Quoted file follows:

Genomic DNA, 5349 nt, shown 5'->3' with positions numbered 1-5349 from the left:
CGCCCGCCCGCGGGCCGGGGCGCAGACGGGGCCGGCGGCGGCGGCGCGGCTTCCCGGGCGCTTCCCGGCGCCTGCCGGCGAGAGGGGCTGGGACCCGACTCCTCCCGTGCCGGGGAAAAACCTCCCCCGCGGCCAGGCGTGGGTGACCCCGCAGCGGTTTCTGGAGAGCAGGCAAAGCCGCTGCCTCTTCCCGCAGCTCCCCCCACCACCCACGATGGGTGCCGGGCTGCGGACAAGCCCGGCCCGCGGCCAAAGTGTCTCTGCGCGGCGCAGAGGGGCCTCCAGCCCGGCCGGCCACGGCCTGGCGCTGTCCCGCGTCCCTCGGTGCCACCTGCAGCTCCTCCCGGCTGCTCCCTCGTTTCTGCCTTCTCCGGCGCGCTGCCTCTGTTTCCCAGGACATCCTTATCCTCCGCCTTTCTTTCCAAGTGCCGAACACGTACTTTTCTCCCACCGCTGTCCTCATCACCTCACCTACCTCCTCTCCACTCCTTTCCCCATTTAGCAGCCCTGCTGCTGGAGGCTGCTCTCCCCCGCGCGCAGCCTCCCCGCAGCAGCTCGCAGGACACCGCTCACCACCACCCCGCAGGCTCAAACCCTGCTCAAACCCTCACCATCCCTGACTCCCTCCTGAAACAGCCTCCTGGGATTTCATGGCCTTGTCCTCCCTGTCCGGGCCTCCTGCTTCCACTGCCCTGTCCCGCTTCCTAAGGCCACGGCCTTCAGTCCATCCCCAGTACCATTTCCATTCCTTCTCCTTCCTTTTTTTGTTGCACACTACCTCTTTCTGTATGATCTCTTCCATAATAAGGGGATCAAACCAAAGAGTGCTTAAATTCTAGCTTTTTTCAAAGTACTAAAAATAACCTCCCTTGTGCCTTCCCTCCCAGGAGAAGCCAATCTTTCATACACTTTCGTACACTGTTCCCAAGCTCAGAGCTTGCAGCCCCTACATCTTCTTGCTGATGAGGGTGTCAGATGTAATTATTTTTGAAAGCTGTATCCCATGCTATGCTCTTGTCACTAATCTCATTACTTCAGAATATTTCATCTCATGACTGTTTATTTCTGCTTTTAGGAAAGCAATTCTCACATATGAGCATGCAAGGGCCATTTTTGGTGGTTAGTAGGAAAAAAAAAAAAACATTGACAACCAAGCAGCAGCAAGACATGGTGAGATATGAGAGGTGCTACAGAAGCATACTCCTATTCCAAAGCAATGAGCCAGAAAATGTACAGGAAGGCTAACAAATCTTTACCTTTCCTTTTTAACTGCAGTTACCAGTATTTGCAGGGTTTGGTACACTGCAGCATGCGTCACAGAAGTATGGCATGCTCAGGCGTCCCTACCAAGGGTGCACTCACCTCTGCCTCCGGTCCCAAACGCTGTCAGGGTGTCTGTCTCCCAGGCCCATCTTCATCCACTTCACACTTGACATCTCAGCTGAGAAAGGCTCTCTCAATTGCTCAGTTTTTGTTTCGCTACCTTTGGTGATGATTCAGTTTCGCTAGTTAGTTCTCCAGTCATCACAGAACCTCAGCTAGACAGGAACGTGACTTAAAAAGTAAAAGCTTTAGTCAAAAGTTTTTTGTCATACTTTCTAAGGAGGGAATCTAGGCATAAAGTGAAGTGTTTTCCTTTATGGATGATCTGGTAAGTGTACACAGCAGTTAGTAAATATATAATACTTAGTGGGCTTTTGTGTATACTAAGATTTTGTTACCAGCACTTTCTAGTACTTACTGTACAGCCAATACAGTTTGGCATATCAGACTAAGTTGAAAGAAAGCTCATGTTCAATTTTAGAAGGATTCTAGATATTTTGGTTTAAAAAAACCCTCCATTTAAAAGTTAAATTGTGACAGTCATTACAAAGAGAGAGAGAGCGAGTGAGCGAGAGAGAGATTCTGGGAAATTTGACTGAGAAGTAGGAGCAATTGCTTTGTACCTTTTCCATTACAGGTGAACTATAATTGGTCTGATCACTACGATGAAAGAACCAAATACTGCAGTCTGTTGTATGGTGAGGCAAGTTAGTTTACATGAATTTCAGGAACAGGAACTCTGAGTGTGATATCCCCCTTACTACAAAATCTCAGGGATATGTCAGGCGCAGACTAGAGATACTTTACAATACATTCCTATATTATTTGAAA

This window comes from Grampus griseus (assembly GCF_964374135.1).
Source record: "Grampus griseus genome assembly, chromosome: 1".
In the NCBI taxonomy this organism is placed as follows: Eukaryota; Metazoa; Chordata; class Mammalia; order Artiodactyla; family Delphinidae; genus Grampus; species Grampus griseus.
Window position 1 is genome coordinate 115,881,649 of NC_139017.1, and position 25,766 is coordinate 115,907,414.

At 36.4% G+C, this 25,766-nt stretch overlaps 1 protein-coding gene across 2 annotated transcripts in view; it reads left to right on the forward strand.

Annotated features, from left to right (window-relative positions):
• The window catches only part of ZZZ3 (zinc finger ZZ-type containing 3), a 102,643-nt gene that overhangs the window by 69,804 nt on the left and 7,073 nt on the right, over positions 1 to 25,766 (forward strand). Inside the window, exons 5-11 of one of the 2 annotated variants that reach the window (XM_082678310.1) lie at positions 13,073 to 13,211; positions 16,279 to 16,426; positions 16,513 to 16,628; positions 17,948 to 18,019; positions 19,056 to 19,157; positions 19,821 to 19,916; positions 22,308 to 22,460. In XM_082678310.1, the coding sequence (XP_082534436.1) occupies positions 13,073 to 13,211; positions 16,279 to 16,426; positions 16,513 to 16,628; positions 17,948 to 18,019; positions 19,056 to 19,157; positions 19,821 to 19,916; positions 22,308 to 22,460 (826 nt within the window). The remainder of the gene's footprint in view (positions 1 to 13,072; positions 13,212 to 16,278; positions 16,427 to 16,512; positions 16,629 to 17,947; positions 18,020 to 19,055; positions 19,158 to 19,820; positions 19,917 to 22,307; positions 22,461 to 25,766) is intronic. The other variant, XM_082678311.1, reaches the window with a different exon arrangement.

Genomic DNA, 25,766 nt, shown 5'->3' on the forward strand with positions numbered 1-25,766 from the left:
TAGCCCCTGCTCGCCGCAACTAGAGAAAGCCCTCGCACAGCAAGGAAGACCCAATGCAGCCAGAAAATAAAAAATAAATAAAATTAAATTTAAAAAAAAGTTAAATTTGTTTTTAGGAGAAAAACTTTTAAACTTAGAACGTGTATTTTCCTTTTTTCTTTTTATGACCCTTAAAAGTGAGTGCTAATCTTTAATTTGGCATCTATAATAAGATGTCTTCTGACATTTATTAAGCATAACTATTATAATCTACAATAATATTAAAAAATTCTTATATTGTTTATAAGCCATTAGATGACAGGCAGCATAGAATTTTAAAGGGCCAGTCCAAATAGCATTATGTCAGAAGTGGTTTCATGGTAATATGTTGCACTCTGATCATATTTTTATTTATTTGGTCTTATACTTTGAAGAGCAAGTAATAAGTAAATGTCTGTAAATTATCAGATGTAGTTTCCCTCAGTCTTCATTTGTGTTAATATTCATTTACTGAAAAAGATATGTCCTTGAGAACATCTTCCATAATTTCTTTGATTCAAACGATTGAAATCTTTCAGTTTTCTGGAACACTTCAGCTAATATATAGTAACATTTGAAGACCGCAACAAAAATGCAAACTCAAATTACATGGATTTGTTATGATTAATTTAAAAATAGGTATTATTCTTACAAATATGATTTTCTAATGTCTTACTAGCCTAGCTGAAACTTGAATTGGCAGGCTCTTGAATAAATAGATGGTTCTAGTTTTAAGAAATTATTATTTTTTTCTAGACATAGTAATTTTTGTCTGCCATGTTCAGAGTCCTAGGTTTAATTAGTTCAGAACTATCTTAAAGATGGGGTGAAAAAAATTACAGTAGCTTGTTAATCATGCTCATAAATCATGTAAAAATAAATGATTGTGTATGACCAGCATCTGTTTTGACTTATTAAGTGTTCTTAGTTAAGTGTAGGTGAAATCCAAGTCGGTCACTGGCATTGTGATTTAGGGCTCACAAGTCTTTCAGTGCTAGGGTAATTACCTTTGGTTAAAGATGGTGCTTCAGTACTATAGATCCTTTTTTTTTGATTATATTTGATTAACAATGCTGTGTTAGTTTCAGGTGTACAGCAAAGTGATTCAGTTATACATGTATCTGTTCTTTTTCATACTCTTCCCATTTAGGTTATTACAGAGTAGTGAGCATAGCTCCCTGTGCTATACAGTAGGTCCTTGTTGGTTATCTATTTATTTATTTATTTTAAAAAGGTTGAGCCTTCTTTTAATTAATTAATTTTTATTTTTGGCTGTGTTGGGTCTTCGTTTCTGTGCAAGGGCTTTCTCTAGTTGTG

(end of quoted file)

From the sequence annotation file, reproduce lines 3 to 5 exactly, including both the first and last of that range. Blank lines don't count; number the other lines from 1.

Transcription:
This window comes from Grampus griseus (assembly GCF_964374135.1).
Source record: "Grampus griseus genome assembly, chromosome: 1".
In the NCBI taxonomy this organism is placed as follows: Eukaryota; Metazoa; Chordata; class Mammalia; order Artiodactyla; family Delphinidae; genus Grampus; species Grampus griseus.